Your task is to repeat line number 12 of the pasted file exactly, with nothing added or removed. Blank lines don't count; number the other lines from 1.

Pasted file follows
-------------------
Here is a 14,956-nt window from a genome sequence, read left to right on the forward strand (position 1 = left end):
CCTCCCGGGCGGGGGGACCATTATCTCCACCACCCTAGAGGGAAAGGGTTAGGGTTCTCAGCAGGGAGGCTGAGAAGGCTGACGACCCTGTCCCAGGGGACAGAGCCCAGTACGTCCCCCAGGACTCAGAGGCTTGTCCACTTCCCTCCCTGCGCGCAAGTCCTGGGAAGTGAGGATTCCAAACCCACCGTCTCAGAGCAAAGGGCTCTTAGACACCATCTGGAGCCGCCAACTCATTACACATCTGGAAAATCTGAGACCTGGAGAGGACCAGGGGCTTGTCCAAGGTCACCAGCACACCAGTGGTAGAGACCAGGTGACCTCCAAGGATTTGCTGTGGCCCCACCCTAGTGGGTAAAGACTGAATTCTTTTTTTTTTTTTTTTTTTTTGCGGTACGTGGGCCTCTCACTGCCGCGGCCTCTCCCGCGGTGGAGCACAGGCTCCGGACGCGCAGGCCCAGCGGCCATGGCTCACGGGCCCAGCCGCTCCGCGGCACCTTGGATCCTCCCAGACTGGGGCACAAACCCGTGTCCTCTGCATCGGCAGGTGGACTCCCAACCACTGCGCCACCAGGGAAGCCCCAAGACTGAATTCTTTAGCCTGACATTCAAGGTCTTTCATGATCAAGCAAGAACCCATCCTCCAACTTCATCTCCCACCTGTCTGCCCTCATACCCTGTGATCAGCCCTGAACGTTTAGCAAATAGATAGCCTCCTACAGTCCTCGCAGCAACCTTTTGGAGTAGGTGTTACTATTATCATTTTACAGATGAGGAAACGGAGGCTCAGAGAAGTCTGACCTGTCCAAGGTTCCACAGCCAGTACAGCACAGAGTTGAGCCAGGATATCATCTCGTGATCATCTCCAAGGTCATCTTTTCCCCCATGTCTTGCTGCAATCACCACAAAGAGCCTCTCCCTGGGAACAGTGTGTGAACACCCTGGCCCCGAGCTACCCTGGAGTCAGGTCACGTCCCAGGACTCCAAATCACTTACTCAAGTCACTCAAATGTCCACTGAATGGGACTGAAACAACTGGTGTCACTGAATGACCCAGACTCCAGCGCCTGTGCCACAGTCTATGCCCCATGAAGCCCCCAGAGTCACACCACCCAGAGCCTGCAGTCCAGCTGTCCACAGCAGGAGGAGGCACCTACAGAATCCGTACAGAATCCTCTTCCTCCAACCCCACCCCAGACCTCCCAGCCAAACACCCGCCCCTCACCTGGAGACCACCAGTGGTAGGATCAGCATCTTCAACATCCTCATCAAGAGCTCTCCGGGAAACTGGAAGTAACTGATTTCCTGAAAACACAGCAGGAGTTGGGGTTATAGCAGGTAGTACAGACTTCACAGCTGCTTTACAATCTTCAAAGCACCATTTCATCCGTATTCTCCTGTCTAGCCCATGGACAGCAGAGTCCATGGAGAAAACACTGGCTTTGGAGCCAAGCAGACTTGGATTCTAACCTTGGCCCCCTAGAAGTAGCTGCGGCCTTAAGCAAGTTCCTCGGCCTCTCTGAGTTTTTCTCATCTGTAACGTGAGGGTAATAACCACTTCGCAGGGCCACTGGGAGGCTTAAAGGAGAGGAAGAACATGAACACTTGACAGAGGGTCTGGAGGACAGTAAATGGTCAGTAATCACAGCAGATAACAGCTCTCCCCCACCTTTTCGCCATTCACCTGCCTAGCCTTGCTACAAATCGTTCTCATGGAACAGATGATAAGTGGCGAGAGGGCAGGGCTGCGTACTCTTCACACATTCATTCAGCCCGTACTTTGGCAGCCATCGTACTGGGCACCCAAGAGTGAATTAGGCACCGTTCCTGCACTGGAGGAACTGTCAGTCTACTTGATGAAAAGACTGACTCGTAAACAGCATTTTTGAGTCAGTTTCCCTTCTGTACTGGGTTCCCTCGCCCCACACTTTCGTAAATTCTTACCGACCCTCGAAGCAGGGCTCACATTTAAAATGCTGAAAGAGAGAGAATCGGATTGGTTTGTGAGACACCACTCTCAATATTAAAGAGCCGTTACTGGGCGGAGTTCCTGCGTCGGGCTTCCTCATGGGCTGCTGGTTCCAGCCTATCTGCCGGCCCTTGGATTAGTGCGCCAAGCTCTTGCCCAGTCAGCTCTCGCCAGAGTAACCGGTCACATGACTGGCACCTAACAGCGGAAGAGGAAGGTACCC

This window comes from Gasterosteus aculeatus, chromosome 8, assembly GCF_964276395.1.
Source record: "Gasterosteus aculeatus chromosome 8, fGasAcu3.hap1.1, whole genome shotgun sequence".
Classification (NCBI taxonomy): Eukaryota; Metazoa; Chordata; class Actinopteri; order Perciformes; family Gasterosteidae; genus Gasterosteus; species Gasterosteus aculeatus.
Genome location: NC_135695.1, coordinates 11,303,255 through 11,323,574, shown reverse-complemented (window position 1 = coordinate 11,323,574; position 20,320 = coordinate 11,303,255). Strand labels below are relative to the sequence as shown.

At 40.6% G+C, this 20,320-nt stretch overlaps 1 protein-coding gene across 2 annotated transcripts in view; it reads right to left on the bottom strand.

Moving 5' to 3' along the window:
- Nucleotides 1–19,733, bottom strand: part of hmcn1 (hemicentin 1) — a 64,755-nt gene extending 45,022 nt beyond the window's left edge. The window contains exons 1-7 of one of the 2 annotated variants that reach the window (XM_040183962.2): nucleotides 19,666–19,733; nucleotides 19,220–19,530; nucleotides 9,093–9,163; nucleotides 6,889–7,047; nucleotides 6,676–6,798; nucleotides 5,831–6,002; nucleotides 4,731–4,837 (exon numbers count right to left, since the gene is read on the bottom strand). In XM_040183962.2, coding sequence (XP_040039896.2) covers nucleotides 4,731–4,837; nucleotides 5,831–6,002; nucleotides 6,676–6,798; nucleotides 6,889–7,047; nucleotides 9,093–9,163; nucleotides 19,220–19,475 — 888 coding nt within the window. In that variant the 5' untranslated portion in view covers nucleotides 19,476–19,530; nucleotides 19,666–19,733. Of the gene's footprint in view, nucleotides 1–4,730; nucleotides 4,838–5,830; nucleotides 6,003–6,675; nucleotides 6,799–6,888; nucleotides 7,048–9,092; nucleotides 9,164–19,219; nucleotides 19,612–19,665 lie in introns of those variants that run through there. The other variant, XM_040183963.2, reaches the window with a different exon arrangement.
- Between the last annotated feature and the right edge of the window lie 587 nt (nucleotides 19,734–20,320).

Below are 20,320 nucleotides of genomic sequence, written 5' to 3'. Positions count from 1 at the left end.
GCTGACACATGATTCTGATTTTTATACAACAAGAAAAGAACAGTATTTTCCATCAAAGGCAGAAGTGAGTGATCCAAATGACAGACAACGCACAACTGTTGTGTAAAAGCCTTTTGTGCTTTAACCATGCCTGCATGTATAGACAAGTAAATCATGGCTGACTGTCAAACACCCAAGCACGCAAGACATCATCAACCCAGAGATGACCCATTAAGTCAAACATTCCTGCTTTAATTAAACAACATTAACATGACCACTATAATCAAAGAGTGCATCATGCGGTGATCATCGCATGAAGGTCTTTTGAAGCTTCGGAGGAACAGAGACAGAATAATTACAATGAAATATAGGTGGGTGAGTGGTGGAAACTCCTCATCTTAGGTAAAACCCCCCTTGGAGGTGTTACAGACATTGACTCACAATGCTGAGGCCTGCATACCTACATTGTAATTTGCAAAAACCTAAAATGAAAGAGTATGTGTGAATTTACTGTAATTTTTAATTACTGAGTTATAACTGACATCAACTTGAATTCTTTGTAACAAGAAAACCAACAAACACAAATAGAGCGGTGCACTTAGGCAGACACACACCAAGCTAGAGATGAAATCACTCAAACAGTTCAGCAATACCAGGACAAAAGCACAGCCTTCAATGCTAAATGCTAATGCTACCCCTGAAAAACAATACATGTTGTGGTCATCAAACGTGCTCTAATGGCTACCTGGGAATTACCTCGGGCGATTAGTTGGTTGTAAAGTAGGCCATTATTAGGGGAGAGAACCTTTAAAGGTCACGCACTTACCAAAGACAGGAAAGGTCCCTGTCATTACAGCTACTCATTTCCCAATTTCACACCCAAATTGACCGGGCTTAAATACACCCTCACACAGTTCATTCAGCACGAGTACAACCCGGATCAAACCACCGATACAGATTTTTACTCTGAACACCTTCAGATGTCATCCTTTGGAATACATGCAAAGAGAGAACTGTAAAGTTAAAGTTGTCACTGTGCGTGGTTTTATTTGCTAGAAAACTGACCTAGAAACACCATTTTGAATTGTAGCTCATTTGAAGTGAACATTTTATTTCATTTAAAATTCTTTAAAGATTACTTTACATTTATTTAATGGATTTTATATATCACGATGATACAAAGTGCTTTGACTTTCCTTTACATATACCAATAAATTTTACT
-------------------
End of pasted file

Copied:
GCTGACACATGATTCTGATTTTTATACAACAAGAAAAGAACAGTATTTTCCATCAAAGGCAGAAGTGAGTGATCCAAATGACAGACAACGCACAACTGTTGTGTAAAAGCCTTTTGTGCTTTAACCATGCCTGCATGTATAGACAAGTAAATCATGGCTGACTGTCAAACACCCAAGCACGCAAGACATCATCAACCCAGAGATGACCCATTAAGTCAAACATTCCTGCTTTAATTAAACAACATTAACATGACCACTATAATCAAAGAGTGCATCATGCGGTGATCATCGCATGAAGGTCTTTTGAAGCTTCGGAGGAACAGAGACAGAATAATTACAATGAAATATAGGTGGGTGAGTGGTGGAAACTCCTCATCTTAGGTAAAACCCCCCTTGGAGGTGTTACAGACATTGACTCACAATGCTGAGGCCTGCATACCTACATTGTAATTTGCAAAAACCTAAAATGAAAGAGTATGTGTGAATTTACTGTAATTTTTAATTACTGAGTTATAACTGACATCAACTTGAATTCTTTGTAACAAGAAAACCAACAAACACAAATAGAGCGGTGCACTTAGGCAGACACACACCAAGCTAGAGATGAAATCACTCAAACAGTTCAGCAATACCAGGACAAAAGCACAGCCTTCAATGCTAAATGCTAATGCTACCCCTGAAAAACAATACATGTTGTGGTCATCAAACGTGCTCTAATGGCTACCTGGGAATTACCTCGGGCGATTAGTTGGTTGTAAAGTAGGCCATTATTAGGGGAGAGAACCTTTAAAGGTCACGCACTTACCAAAGACAGGAAAGGTCCCTGTCATTACAGCTACTCATTTCCCAATTTCACACCCAAATTGACCGGGCTTAAATACACCCTCACACAGTTCATTCAGCACGAGTACAACCCGGATCAAACCACCGATACAGATTTTTACTCTGAACACCTTCAGATGTCATCCTTTGGAATACATGCAAAGAGAGAACTGTAAAGTTAAAGTTGTCACTGTGCGTGGTTTTATTTGCTAGAAAACTGACCTAGAAACACCATTTTGAATTGTAGCTCATTTGAAGTGAACATTTTATTTCATTTAAAATTCTTTAAAGATTACTTTACATTTATTTAATGGATTTTATATATCACGATGATACAAAGTGCTTTGACTTTCCTTTACATATACCAATAAATTTTACT